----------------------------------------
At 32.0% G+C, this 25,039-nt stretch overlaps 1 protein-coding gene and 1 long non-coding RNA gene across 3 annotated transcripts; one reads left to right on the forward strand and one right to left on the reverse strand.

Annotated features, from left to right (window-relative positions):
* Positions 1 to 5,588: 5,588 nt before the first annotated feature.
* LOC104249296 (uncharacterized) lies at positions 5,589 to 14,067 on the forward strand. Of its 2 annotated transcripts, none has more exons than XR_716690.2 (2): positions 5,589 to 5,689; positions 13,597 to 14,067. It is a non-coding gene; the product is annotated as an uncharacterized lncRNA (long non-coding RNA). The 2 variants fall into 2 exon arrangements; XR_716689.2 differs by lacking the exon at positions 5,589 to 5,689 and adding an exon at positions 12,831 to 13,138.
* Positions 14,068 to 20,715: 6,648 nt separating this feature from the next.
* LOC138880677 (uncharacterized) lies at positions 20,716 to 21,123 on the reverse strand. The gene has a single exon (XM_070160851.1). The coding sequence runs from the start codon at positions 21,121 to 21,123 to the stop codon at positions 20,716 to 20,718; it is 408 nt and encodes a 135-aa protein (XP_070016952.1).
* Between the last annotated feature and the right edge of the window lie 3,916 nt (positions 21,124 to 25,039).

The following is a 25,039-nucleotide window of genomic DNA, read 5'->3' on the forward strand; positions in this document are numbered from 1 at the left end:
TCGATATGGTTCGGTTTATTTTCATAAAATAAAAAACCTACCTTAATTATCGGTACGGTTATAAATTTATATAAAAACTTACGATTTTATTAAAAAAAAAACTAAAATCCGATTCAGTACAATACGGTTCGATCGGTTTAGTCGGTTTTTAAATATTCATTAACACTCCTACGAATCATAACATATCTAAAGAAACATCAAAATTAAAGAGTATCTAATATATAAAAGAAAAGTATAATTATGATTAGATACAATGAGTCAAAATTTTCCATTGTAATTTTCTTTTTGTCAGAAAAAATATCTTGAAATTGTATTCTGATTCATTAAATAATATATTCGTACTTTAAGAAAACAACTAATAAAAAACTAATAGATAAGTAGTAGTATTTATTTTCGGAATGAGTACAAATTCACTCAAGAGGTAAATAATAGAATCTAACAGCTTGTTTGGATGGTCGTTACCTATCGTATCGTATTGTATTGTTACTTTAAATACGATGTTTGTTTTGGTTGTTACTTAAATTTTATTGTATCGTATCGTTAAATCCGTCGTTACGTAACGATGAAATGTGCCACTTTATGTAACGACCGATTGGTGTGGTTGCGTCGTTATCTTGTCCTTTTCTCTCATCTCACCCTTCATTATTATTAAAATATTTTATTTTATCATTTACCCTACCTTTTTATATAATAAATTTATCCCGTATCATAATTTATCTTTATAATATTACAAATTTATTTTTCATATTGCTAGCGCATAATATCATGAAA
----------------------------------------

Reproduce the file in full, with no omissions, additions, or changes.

At 32.0% G+C, this 25,039-nt stretch overlaps 1 protein-coding gene and 1 long non-coding RNA gene across 3 annotated transcripts; one reads left to right on the forward strand and one right to left on the reverse strand.

Annotated features, from left to right (window-relative positions):
* Positions 1 to 5,588: 5,588 nt before the first annotated feature.
* LOC104249296 (uncharacterized) lies at positions 5,589 to 14,067 on the forward strand. Of its 2 annotated transcripts, none has more exons than XR_716690.2 (2): positions 5,589 to 5,689; positions 13,597 to 14,067. It is a non-coding gene; the product is annotated as an uncharacterized lncRNA (long non-coding RNA). The 2 variants fall into 2 exon arrangements; XR_716689.2 differs by lacking the exon at positions 5,589 to 5,689 and adding an exon at positions 12,831 to 13,138.
* Positions 14,068 to 20,715: 6,648 nt separating this feature from the next.
* LOC138880677 (uncharacterized) lies at positions 20,716 to 21,123 on the reverse strand. The gene has a single exon (XM_070160851.1). The coding sequence runs from the start codon at positions 21,121 to 21,123 to the stop codon at positions 20,716 to 20,718; it is 408 nt and encodes a 135-aa protein (XP_070016952.1).
* Between the last annotated feature and the right edge of the window lie 3,916 nt (positions 21,124 to 25,039).

The following is a 25,039-nucleotide window of genomic DNA, read 5'->3' on the forward strand; positions in this document are numbered from 1 at the left end:
TCGATATGGTTCGGTTTATTTTCATAAAATAAAAAACCTACCTTAATTATCGGTACGGTTATAAATTTATATAAAAACTTACGATTTTATTAAAAAAAAAACTAAAATCCGATTCAGTACAATACGGTTCGATCGGTTTAGTCGGTTTTTAAATATTCATTAACACTCCTACGAATCATAACATATCTAAAGAAACATCAAAATTAAAGAGTATCTAATATATAAAAGAAAAGTATAATTATGATTAGATACAATGAGTCAAAATTTTCCATTGTAATTTTCTTTTTGTCAGAAAAAATATCTTGAAATTGTATTCTGATTCATTAAATAATATATTCGTACTTTAAGAAAACAACTAATAAAAAACTAATAGATAAGTAGTAGTATTTATTTTCGGAATGAGTACAAATTCACTCAAGAGGTAAATAATAGAATCTAACAGCTTGTTTGGATGGTCGTTACCTATCGTATCGTATTGTATTGTTACTTTAAATACGATGTTTGTTTTGGTTGTTACTTAAATTTTATTGTATCGTATCGTTAAATCCGTCGTTACGTAACGATGAAATGTGCCACTTTATGTAACGACCGATTGGTGTGGTTGCGTCGTTATCTTGTCCTTTTCTCTCATCTCACCCTTCATTATTATTAAAATATTTTATTTTATCATTTACCCTACCTTTTTATATAATAAATTTATCCCGTATCATAATTTATCTTTATAATATTACAAATTTATTTTTCATATTGCTAGCGCATAATATCATGAAA